“You’re wrong. Ned Stark was my gaoler, but my blood is still salt and iron.”
Lord Balon turned away to warm his bony hands over the brazier. “Yet the Stark pup sends you to me like a well-trained raven, clutching his little message.”
“There is nothing small about the letter I bear,” Theon said, “and the offer he makes is one I suggested to him.”
“This wolf king heeds your counsel, does he?” The notion seemed to amuse Lord Balon.
“He heeds me, yes. I’ve hunted with him, trained with him, shared meat and mead with him, warred at his side. I have earned his trust. He looks on me as an older brother, he—”
“No.” His father jabbed a finger at his face. “Not here, not in Pyke, not in my hearing, you will not name him brother, this son of the man who put your true brothers to the sword. Or have you forgotten Rodrik and Maron, who were your own blood?”
“I forget nothing.” Ned Stark had killed neither of his brothers, in truth. Rodrik had been slain by Lord Jason Mallister at Seagard, Maron crushed in the collapse of the old south tower… but Stark would have done for them just as quick had the tide of battle chanced to sweep them together. “I remember my brothers very well,” Theon insisted. Chiefly he remembered Rodrik’s drunken cuffs and Maron’s cruel japes and endless lies. “I remember when my father was a king too.” He took out Robb’s letter and thrust it forward. “Here. Read it… Your Grace.”
Lord Balon broke the seal and unfolded the parchment. His black eyes flicked back and forth. “So the boy would give me a crown again,” he said, “and all I need do is destroy his enemies.” His thin lips twisted in a smile.
“By now Robb is at the Golden Tooth,” Theon said. “Once it falls, he’ll be through the hills in a day. Lord Tywin’s host is at Harrenhal, cut off from the west. The Kingslayer is a captive at Riverrun. Only Ser Stafford Lannister and the raw green levies he’s been gathering remain to oppose Robb in the west. Ser Stafford will put himself between Robb’s army and Lannisport, which means the city will be undefended when we descend on it by sea. If the gods are with us, even Casterly Rock itself may fall before the Lannisters so much as realize that we are upon them.”
Lord Balon grunted. “Casterly Rock has never fallen.”
“Until now.” Theon smiled. And how sweet that will be.
His father did not return the smile. “So this is why Robb Stark sends you back to me, after so long? So you might win my consent to this plan of his?”
“It is my plan, not Robb’s,” Theon said proudly. Mine, as the victory will be mine, and in time the crown. “I will lead the attack myself, if it please you. As my reward I would ask that you grant me Casterly Rock for my own seat, once we have taken it from the Lannisters.” With the Rock, he could hold Lannisport and the golden lands of the west. It would mean wealth and power such as House Greyjoy had never known.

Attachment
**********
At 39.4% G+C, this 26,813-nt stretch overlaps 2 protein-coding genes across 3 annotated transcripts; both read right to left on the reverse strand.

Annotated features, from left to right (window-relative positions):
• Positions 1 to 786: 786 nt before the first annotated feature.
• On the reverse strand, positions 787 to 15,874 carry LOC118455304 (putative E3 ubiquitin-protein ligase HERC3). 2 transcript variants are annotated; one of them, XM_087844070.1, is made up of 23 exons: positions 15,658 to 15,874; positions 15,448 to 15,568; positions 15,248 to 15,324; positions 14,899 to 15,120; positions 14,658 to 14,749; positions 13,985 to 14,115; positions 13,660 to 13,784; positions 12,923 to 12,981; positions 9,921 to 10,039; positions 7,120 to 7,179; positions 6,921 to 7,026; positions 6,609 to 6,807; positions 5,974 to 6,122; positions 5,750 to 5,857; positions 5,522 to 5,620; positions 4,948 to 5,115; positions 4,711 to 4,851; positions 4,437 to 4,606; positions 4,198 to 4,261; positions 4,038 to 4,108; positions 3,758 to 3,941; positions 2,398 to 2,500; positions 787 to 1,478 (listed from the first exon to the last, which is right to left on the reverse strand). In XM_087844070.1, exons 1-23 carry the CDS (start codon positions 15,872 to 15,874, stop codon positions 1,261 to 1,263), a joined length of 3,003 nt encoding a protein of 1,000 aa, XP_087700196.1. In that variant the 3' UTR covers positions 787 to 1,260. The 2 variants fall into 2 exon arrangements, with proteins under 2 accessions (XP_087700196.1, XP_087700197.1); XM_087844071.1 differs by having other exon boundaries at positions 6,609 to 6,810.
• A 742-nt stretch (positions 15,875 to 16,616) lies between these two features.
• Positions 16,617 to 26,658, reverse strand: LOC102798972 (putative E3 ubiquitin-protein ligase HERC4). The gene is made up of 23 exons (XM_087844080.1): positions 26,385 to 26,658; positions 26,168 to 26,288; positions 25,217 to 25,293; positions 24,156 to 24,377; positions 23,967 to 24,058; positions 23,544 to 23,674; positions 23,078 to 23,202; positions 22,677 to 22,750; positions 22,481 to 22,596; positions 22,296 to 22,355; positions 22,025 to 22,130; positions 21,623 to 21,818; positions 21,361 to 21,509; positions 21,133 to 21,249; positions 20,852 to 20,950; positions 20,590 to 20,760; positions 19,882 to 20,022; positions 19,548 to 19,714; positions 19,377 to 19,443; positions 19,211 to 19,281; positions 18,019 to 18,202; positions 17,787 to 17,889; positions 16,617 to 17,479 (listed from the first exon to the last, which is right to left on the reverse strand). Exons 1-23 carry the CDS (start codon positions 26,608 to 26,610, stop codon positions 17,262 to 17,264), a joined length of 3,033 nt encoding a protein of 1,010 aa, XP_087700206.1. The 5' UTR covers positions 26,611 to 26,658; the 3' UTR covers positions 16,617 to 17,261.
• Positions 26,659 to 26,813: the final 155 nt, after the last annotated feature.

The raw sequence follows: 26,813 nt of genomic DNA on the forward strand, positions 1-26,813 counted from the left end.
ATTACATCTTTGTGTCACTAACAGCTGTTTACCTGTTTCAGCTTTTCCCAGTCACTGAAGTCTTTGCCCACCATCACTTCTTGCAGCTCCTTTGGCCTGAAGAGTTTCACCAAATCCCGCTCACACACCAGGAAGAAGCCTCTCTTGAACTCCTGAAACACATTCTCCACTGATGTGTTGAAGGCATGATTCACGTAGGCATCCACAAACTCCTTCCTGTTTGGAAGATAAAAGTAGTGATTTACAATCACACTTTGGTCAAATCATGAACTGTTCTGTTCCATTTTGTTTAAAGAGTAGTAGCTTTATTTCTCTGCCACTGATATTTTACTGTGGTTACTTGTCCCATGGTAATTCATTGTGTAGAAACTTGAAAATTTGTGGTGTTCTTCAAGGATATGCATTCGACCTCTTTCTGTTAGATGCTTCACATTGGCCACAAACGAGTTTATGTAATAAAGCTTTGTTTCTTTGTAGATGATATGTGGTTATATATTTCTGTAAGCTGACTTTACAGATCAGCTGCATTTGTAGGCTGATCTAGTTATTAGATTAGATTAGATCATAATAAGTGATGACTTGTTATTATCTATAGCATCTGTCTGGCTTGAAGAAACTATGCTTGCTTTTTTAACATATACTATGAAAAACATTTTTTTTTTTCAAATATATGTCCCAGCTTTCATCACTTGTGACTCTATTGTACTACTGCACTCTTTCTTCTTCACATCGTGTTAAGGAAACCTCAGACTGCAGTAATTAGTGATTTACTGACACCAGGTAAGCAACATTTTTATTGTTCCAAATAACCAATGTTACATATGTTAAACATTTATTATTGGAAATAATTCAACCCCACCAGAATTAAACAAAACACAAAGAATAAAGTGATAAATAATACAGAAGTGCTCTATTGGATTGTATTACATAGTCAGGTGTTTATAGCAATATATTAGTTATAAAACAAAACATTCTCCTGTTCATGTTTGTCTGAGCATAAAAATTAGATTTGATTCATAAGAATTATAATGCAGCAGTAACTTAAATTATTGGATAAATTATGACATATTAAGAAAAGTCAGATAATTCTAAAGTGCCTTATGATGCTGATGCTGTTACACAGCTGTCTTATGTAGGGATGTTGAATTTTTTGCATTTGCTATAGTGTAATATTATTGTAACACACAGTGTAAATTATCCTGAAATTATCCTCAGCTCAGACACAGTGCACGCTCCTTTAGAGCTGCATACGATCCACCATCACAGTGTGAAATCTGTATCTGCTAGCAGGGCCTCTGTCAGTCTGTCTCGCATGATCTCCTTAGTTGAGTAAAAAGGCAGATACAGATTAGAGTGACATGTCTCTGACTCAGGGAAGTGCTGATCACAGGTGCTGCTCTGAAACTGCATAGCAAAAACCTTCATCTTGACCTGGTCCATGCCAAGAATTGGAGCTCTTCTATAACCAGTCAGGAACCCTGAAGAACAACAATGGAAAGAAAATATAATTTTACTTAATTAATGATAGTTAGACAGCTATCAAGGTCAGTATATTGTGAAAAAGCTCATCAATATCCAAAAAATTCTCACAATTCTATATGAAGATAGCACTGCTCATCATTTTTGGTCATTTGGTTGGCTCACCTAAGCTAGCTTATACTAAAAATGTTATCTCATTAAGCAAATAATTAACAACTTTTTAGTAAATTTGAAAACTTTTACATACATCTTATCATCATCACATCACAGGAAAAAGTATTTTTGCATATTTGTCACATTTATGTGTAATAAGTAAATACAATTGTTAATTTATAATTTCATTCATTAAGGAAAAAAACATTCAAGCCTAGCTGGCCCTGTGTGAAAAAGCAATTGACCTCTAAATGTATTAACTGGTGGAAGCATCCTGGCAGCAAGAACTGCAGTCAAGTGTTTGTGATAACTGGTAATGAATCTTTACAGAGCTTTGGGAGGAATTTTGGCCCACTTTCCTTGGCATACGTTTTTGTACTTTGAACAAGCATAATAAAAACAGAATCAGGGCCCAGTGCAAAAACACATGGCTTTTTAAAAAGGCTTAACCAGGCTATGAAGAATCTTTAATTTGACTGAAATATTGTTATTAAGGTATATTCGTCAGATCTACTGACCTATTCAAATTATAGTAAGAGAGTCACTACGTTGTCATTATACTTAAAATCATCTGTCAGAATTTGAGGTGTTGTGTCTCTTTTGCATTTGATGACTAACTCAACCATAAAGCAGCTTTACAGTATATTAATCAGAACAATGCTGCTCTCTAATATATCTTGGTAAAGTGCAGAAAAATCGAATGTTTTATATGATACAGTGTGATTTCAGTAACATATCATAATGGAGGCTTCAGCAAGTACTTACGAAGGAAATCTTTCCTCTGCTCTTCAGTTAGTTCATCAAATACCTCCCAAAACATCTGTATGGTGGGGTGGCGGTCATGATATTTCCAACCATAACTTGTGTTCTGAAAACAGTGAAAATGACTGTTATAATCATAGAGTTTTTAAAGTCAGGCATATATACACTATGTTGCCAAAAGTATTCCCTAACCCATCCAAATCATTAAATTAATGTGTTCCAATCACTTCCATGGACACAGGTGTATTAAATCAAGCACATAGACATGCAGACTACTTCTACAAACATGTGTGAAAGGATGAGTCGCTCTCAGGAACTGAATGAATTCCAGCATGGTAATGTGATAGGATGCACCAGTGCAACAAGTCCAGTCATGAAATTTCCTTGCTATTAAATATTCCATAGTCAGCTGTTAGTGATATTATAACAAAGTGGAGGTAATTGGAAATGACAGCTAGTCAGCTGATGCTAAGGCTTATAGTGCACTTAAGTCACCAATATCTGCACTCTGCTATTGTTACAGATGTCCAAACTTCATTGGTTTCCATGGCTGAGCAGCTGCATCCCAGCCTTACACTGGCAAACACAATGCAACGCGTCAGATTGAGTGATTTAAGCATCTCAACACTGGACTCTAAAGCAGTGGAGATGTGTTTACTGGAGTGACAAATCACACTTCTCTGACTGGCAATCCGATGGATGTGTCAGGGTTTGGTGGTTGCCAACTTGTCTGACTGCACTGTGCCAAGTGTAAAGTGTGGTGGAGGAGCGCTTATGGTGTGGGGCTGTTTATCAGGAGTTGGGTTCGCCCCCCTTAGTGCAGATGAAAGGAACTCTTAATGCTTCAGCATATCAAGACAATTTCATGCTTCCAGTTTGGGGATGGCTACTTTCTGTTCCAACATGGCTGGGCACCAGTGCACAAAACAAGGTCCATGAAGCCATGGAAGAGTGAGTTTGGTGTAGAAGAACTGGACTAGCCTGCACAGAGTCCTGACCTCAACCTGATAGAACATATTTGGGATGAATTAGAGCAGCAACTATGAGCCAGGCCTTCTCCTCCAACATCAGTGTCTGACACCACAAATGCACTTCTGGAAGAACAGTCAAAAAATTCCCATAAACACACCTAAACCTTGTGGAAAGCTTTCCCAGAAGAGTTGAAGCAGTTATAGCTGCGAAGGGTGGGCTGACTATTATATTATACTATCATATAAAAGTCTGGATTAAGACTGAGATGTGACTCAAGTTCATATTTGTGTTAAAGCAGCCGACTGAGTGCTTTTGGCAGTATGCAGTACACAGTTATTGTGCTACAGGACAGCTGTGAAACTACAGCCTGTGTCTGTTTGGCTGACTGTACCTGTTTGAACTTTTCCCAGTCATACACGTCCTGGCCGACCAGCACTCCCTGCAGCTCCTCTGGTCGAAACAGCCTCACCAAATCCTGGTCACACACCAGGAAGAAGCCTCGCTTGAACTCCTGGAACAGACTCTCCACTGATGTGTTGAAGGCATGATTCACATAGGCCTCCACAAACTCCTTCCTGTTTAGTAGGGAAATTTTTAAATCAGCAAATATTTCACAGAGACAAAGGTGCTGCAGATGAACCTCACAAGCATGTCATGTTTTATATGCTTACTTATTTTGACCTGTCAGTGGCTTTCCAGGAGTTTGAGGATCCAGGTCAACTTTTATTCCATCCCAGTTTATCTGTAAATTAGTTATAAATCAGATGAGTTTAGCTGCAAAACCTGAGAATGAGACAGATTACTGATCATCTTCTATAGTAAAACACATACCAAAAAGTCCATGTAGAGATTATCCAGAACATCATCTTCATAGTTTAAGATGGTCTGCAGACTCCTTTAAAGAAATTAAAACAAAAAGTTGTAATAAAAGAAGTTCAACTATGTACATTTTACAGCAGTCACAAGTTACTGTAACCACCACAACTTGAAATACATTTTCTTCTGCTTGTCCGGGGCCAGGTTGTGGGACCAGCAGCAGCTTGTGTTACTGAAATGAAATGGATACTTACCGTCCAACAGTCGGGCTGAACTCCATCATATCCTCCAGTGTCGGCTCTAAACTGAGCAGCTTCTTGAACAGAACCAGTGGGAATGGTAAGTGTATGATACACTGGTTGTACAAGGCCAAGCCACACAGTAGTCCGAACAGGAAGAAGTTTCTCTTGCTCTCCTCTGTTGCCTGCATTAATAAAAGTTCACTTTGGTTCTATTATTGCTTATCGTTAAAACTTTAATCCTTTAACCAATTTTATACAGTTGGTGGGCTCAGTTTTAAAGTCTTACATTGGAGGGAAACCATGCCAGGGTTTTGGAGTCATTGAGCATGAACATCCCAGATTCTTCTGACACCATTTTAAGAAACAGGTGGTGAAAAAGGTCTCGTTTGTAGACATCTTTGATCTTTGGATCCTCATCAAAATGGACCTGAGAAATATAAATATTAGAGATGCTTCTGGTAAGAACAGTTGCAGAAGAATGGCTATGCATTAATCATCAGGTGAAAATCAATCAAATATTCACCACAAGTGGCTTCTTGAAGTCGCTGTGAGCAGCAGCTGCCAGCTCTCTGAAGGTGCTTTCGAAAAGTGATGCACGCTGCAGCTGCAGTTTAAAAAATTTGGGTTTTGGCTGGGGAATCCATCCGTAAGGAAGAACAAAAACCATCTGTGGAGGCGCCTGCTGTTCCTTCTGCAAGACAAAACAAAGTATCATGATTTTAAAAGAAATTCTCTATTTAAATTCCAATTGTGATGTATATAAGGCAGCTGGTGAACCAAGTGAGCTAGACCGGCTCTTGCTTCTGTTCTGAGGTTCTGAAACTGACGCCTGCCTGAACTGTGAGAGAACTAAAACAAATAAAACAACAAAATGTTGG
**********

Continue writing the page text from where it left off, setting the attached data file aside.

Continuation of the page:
“You reward yourself handsomely for a notion and a few lines of scribbling.” His father read the letter again. “The pup says nothing about a reward. Only that you speak for him, and I am to listen, and give him my sails and swords, and in return he will give me a crown.” His flinty eyes lifted to meet his son’s. “He will give me a crown,” he repeated, his voice growing sharp.
“A poor choice of words, what is meant is—”
“What is meant is what is said. The boy will give me a crown. And what is given can be taken away.” Lord Balon tossed the letter onto the brazier, atop the necklace. The parchment curled, blackened, and took flame.
Theon was aghast. “Have you gone mad?”
His father laid a stinging backhand across his cheek. “Mind your tongue. You are not in Winterfell now, and I am not Robb the Boy, that you should speak to me so. I am the Greyjoy, Lord Reaper of Pyke, King of Salt and Rock, Son of the Sea Wind, and no man gives me a crown. I pay the iron price. I will take my crown, as Urron Redhand did five thousand years ago.”
Theon edged backward, away from the sudden fury in his father’s tone. “Take it, then,” he spat, his cheek still tingling. “Call yourself King of the Iron Islands, no one will care… until the wars are over, and the victor looks about and spies the old fool perched off his shore with an iron crown on his head.”
Lord Balon laughed. “Well, at the least you are no craven. No more than I’m a fool. Do you think I gather my ships to watch them rock at anchor? I mean to carve out a kingdom with fire and sword… but not from the west, and not at the bidding of King Robb the Boy. Casterly Rock is too strong, and Lord Tywin too cunning by half. Aye, we might take Lannisport, but we should never keep it. No. I hunger for a different plum… not so juicy sweet, to be sure, yet it hangs there ripe and undefended.”
Where? Theon might have asked, but by then he knew.